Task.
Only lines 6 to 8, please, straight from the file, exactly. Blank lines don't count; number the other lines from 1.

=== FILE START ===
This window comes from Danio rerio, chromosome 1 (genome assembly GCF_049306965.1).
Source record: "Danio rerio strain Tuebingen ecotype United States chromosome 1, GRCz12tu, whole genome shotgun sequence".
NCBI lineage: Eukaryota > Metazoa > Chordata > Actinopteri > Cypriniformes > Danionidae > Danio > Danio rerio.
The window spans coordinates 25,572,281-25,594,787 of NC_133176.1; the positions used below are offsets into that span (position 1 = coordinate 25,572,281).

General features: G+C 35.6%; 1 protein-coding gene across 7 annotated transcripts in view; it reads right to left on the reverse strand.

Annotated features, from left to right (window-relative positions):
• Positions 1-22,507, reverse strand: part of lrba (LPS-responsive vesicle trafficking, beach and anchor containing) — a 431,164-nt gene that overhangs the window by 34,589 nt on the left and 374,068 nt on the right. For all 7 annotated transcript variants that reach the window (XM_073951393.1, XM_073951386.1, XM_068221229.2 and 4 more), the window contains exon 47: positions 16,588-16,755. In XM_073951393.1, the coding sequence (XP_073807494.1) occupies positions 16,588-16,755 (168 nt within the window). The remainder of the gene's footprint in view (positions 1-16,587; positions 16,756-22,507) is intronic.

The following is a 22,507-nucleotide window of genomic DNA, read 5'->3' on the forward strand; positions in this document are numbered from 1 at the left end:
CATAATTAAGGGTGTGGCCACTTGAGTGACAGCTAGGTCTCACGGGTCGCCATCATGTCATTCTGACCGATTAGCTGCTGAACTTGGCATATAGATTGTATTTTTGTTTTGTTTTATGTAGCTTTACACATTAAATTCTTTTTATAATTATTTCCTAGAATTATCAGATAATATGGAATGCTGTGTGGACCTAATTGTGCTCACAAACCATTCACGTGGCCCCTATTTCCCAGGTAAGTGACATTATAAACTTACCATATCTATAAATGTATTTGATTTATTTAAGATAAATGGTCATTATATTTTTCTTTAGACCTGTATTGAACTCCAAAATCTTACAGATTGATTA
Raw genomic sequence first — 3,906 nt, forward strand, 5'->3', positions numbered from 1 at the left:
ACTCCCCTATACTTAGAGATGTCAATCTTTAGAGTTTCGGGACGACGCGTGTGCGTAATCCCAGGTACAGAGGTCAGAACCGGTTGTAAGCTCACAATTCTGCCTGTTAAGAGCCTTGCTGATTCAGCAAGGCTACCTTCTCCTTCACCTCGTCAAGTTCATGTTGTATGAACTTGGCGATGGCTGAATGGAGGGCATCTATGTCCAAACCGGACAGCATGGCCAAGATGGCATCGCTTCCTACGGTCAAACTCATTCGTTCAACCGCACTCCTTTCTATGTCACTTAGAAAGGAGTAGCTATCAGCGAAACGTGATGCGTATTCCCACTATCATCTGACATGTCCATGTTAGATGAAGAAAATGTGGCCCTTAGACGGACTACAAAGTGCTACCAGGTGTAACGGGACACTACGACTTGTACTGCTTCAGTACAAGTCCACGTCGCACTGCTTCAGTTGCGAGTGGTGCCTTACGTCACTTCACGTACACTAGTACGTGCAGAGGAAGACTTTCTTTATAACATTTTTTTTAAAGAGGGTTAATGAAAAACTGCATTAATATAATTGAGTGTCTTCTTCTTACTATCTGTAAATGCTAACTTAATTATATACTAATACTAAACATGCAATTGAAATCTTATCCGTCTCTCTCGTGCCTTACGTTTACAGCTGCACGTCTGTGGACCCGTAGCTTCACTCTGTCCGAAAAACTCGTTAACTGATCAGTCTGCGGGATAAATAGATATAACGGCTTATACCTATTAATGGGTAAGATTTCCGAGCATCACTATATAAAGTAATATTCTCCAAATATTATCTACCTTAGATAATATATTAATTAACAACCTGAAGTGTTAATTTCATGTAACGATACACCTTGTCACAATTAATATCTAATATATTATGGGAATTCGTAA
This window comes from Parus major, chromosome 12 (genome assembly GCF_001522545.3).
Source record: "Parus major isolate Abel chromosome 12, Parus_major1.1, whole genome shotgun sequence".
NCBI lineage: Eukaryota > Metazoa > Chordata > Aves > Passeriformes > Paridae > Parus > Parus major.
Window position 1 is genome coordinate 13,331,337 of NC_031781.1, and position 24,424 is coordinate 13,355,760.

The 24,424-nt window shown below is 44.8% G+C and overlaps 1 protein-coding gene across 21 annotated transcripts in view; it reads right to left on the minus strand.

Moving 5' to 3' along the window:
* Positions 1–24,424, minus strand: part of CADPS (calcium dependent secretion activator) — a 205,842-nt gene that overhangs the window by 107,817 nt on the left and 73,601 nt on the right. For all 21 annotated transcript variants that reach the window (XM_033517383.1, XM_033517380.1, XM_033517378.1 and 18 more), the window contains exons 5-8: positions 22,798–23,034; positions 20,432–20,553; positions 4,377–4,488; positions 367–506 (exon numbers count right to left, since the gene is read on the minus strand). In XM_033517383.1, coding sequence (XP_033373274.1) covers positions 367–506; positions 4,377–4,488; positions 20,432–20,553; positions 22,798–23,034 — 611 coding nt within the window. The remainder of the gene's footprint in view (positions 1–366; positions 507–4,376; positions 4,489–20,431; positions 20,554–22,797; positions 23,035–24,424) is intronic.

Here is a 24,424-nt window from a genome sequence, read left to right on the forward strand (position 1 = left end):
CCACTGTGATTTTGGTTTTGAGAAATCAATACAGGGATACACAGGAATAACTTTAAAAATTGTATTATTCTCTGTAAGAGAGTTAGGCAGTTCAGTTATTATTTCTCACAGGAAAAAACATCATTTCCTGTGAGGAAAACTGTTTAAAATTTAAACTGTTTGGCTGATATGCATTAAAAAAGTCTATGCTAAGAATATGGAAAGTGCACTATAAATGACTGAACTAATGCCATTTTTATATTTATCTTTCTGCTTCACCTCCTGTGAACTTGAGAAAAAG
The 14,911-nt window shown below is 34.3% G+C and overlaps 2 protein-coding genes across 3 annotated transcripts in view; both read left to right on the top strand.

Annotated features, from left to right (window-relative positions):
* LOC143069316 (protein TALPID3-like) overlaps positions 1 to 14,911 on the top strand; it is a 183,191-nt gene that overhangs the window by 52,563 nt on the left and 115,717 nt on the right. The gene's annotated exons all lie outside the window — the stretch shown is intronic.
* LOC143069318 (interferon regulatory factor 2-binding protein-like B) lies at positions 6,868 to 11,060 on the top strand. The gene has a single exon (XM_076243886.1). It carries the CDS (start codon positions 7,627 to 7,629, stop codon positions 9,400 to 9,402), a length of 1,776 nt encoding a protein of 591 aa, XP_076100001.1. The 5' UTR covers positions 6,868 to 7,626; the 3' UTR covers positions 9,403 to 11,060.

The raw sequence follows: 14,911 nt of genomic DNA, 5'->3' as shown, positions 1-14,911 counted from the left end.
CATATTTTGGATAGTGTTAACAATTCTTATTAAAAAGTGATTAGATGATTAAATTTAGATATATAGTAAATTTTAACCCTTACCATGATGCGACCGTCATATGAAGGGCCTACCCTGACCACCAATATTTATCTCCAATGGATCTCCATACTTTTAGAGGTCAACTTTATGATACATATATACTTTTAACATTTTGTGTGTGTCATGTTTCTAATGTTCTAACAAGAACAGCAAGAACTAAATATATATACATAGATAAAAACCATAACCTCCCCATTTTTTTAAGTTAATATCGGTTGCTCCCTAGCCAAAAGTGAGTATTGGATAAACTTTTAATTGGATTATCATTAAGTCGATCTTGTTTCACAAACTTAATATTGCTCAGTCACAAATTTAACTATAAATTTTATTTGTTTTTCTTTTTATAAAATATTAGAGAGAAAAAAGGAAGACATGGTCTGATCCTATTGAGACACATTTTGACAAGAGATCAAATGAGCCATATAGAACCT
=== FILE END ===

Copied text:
Annotated features, from left to right (window-relative positions):
• Positions 1-22,507, reverse strand: part of lrba (LPS-responsive vesicle trafficking, beach and anchor containing) — a 431,164-nt gene that overhangs the window by 34,589 nt on the left and 374,068 nt on the right. For all 7 annotated transcript variants that reach the window (XM_073951393.1, XM_073951386.1, XM_068221229.2 and 4 more), the window contains exon 47: positions 16,588-16,755. In XM_073951393.1, the coding sequence (XP_073807494.1) occupies positions 16,588-16,755 (168 nt within the window). The remainder of the gene's footprint in view (positions 1-16,587; positions 16,756-22,507) is intronic.

The following is a 22,507-nucleotide window of genomic DNA, read 5'->3' on the forward strand; positions in this document are numbered from 1 at the left end: